By Jack King
Burlington Northern Santa Fe Railroad has received a contract from the state Job Training Incentive Program Board for $350,000 to provide 35 new jobs at its Clovis railyard, said Theresa Varela, program manager of the state’s Job Training Incentive Program.
The railroad company applied for and received the contract in November, Varela said.
The Job Training Incentive Program Board — formerly the Industrial Development Training Board — awards contracts to companies that provide new jobs to New Mexico residents in manufacturing, production or non-retail services exported out of the state, Varela said.
Progress Rail, an Albertville, Ala., company that was to train 34 New Mexico workers to clean and inspect cars in BNSF’s Clovis yard, received a contract from the board in August for $236,258.
But, Progress Rail had not started hiring workers 30 days after the contract was set to start. Board personnel notified it in November the board would cancel the contract and the money went back into the board’s pool, said Kathy Keith, the board’s chairwoman.
Robert Pittard, head of Progress Rail, did not return a call requesting comment.
Danny L. Lancaster, vice general chairman, for the Transportation-Communications International Union, Carmen Division, said last week the National Mediation Board found against BNSF Oct. 18 in a dispute with the union over hiring carmen to work at the expanded Clovis railroad yard.
The board’s decision means BNSF will not be able to hire carmen at the yard through non-union contractors and carman jobs at the yard will be a closed shop, he said.
A November 1986 agreement between the railroad and the union protects union members’ rights to Clovis jobs, so long as there are four hours of work on railcars available in an 8-hour shift.
BNSF argued it was entitled to contract the work out, because there was a lack of qualified manpower available and because contracting would offer a considerable savings, but the mediation board found for the union, Lancaster said.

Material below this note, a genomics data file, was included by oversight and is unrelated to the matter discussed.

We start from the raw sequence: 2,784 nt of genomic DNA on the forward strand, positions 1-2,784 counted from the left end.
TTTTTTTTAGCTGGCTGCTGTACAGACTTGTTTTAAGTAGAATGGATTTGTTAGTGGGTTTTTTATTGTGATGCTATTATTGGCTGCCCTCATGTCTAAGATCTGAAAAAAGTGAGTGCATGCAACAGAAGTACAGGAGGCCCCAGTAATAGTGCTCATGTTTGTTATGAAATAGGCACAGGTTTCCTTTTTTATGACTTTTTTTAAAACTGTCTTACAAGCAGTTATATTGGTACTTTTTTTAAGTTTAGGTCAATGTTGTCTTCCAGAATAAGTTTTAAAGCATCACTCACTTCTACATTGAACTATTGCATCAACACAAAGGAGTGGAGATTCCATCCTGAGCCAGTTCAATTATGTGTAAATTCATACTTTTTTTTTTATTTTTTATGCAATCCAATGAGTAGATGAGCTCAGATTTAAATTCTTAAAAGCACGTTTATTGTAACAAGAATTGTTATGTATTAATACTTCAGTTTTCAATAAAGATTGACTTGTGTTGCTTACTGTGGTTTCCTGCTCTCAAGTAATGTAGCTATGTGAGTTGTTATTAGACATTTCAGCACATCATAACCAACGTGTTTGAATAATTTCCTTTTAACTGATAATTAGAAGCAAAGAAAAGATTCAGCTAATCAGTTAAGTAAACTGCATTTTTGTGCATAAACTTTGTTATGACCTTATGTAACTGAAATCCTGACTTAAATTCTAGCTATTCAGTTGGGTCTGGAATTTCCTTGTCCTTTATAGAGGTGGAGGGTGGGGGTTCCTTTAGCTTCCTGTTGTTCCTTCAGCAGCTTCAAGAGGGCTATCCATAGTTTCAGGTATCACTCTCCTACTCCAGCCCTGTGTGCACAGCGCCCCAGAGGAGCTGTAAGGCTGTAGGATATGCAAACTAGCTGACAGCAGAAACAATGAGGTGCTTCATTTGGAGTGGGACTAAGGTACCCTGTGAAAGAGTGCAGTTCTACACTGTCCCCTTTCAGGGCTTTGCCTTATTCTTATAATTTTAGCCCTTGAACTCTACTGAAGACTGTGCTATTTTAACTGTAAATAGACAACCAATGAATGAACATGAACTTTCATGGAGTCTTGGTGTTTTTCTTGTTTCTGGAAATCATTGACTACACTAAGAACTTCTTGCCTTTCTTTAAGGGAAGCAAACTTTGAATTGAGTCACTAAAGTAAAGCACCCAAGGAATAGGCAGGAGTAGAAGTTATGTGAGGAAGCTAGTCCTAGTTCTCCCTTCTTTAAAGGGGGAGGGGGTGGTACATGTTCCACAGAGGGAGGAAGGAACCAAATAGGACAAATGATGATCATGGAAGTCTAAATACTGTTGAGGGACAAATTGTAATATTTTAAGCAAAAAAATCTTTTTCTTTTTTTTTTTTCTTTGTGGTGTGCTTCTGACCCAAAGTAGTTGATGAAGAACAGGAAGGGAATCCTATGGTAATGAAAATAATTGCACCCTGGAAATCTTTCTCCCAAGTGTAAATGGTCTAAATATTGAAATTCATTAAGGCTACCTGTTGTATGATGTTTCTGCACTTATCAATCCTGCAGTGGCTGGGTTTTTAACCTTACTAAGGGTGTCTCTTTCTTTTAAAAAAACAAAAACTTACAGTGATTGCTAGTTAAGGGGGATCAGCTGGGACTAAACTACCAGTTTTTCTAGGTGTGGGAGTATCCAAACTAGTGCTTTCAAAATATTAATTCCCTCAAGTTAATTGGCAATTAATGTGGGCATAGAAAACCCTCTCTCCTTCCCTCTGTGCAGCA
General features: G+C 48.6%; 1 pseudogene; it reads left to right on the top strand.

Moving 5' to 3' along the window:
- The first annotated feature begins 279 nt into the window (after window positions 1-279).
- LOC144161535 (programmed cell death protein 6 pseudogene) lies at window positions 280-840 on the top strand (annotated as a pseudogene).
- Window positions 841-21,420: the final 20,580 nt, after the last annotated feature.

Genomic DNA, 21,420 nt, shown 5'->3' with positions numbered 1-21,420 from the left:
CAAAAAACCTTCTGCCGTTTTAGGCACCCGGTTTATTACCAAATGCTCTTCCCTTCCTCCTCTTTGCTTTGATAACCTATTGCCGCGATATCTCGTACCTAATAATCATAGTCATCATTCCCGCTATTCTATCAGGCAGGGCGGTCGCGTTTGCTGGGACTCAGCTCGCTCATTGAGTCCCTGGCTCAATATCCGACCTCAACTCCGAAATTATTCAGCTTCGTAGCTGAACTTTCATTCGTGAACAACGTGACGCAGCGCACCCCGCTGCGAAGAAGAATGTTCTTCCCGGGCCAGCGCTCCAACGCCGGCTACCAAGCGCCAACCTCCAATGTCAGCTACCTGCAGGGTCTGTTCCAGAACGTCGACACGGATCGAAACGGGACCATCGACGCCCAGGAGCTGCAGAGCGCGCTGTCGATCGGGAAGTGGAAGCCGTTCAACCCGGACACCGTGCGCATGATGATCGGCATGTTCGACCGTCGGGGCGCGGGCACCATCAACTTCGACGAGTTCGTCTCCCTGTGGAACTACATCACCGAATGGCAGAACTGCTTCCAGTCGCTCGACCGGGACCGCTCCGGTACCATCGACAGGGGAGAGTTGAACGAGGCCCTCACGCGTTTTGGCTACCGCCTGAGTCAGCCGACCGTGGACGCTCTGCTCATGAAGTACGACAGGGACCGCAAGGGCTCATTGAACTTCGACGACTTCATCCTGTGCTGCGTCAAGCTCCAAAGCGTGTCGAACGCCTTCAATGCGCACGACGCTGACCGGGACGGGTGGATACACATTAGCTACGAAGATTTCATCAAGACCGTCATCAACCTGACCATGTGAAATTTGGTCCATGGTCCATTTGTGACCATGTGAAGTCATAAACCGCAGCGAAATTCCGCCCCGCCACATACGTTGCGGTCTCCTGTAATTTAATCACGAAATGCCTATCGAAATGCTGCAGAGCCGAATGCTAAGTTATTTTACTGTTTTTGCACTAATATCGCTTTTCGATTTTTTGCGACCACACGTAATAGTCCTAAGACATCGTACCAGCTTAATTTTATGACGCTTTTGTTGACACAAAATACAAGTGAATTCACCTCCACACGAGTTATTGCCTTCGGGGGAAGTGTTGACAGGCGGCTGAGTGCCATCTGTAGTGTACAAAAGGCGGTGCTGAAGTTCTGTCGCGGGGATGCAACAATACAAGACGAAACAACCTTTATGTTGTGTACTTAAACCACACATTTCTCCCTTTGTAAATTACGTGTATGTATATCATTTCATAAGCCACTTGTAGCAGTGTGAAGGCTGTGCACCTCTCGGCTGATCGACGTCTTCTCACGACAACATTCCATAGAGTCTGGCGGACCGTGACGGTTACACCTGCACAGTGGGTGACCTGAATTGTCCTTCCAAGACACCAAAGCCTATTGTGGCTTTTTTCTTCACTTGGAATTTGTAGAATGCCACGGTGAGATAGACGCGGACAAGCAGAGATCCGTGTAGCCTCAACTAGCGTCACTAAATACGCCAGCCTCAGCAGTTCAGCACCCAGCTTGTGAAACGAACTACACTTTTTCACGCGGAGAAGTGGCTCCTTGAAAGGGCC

He said because of union work rules BNSF will hire between 50 and 70 new carmen, rather than the 35 mentioned in Progress Rail’s contract.
Eight union carmen are now working in the yard; however, under the new arrangement jobs are going first to union members willing to accept transfers to Clovis.
Eight union carmen are now working at the yard, but seven are from Texas and one is from Colorado. Fifteen or 16 workers from Belen are “on the list” to start work in Clovis, Lancaster said.
Under its contract with the Job Training Incentive Program Board, BNSF will only be paid for the New Mexico residents it hires, Varela said.
“That’s one of the things we look at in our compliance review and our final audit,” she said.
BNSF spokeswoman Lena Kent confirmed last week that the National Mediation Board found against the company and that BNSF expects to fill between 50 and 70 jobs in Clovis with union employees. She said the company plans to hire at least 130 new workers at the yard.